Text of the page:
Bogota a Zipa (Day 3-4)

On day 3/4, I switched from the hostel ($14/night) to another reservation from Airbnb ($25/night), a bedroom in an apartment building on the eleventh floor. The view of the city from the apartment was gorgeous.

North of the apartment, city view of Bogota from Las Aquas station.

South of the apartment, cropped view of La Candelaria

The apartment is only 30 minutes from the hostel but the neighborhood is not safe to walk at night (La Candelaria), so I spent most of the third day on transport, relaxation and to make plans for the next day — the Salt Cathedral.

An underground Roman Catholic church built within the tunnels of a salt mine 200 meters underground in a Halite mountain near the town of Zipaquirá, Catedral de Sal is a bit of a hike from Bogota. There are two ways to get there: by tourist train that only operates on Saturday and Sunday (though the office is open all week), and by Transmilenio then catch a bus to the town Zipaquirá. First I went to the tourist train station and made the mistake of going by their office hour instead of train operation hour, then decided, I made it this far, it’s a nice day, I will take the long way out. (Here’s the direction that got me there in one piece)

The town of Zipa

The transfers can be a bit confusing but just make sure the driver knows that you are going to the Cathedral de Sal. For the life of me, I could not get the correct pronunciation of “cathedral,” plus the towns people knows it as “mineral cathedral.” The best way to get them to understand where I need to go was to show them a picture of the cathedral on my phone.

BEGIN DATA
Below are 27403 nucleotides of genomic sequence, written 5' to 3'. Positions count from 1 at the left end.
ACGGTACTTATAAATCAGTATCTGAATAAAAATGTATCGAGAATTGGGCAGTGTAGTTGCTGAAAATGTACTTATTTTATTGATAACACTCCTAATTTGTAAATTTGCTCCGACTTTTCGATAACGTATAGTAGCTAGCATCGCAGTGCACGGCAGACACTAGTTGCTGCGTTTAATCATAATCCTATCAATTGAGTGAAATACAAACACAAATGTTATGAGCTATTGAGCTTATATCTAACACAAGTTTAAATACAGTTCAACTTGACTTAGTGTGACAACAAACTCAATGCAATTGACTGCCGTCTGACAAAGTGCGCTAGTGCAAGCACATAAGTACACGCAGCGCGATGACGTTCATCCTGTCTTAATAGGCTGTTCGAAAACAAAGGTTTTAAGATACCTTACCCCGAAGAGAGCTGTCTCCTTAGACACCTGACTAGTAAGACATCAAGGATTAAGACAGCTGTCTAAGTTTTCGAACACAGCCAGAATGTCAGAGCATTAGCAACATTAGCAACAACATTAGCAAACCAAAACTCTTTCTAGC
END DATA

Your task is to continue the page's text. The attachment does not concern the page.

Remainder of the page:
A sign! When I don’t need it since this is after I have already entered the premise…

There are several tour plans to choose from, the standard package starts at $23.000 COP and tour departs every half an hour. The cave entrance looks like a bat cave and it is quite chilly down there. Since I could not understand the guide (all in Spanish), I thought the first cross I saw was a tombstone, which made the tour extra eery for me. Later I learned that these are “Stations of the Cross,” which illustrate the events of Jesus’ last journey. Each station has a cross and several kneeling platforms carved into the halite structure.

Still eery….

At the base of the tunnel are three chambers. The main one is still used for worship on Sundays. The lighting and sound effects were spot on, adding to the immortality of The Cross. Check out its beating heart!

From Bogota Part 2


Main auditorium in the Salt Cathedral.

On the way back from Zipa I stopped by the hostel to watch the Chile VS. Colombia game. Luckily Colombia tied but also qualified for the World Cup. Otherwise I’m not sure what kind of riot will rise! Yet unfortunately, Colombia won, because the city blocked off the roads in a section of La Candelaria (where I stayed) and I had to walk through the crazy street celebrations to get back to my quarter. Safe and beat!

Excited Colombianos chanting “Brazil! Brazil!”


If you have found a spelling error, please, notify us by selecting that text and pressing Ctrl+Enter.

Share the joy

Related Post

Salar de Uyuni, Bolivia, Largest Salt Flat in the ... Before we go into details, the most important thing about the tour: Regardless of which city you begin, ask for the route that will put you at the salt flat near the end of the tour. What is this salt flat thing? Salar de Uyuni is the world's larg...
Cocora Valley, Tallest Palm Trees in the World Location + How to get there Cocora Valley means "star of water" and is located near the city of Salento in Colombia. There are buses to Salento from Bogota and Medillin. From Bogota, you have to take a bus to Armenia (7 to 9 hrs), and then another...

Leave a Reply

Your email address will not be published. Required fields are marked *

Spelling error report

The following text will be sent to our editors: